By Michael Cohn, for Accounting Today
The Internal Revenue Service is giving employers a way to rescind inaccurate claims for the Employee Retention Credit if they've fallen victim to a scam at the hands of so-called "ERC mills" that aggressively promote the credit to businesses.
The move comes after the IRS announced last month that it was temporarily halting the processing of new ERC claims after receiving a surge of hundreds of thousands of claims in recent months due to relentless promotion of them as a way to score money from the federal government (see story). At the time, the IRS said it would soon announce a process for withdrawing illegitimate claims for the tax credits that haven't yet been paid as a way to avoid penalties and interest for employers who fell victim to the scams.
This new withdrawal option will enable certain employers that filed an ERC claim but haven't yet received a refund to withdraw their submission and avoid future repayment, interest and penalties. Employers that submitted an ERC claim that's still being processed can withdraw the claim and avoid the possibility of getting a refund for which they're ineligible. Claims that are withdrawn will be treated as if they were never filed, and the IRS won't impose penalties or interest.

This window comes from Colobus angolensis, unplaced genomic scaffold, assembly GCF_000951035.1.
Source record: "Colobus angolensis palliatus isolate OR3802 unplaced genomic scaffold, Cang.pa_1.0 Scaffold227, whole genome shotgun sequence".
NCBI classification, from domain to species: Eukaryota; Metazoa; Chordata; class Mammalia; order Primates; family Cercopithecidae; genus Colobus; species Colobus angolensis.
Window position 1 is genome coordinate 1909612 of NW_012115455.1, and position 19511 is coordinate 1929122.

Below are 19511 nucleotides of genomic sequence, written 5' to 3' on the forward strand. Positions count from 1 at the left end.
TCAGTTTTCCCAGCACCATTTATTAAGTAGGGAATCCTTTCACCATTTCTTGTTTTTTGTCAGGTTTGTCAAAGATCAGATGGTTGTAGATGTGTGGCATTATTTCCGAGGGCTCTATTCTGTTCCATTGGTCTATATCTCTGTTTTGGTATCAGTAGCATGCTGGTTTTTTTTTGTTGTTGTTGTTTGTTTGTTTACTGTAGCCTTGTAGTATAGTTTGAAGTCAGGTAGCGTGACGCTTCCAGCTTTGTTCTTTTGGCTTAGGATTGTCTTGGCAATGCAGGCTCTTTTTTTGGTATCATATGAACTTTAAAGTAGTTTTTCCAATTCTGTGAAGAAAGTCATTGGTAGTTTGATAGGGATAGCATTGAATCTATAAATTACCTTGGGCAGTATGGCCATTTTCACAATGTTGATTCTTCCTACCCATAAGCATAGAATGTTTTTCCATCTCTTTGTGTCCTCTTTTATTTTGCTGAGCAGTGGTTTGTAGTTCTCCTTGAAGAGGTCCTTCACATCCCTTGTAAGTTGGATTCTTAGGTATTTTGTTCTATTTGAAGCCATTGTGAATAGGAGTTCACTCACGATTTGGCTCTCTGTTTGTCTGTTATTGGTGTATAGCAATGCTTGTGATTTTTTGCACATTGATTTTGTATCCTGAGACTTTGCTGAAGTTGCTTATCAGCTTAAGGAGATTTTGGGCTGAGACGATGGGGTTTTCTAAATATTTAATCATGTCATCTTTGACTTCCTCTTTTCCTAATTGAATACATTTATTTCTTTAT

However, those who willfully filed a fraudulent claim, or who helped or conspired in that type of conduct, will not be exempted from possible criminal investigation and prosecution.
"The IRS is committed to helping small businesses and others caught up in this onslaught of Employee Retention Credit marketing," said IRS Commissioner Danny Werfel in a statement Thursday. "The aggressive marketing of these schemes has harmed well-meaning businesses and organizations, and some are having second thoughts about their claims. We want to give these taxpayers a way out. The withdrawal option allows employers with pending claims to avoid future problems, and we encourage them to closely review the withdrawal option and the requirements. We continue to urge taxpayers to consult with a trusted tax professional rather than a marketing company about this complex tax credit."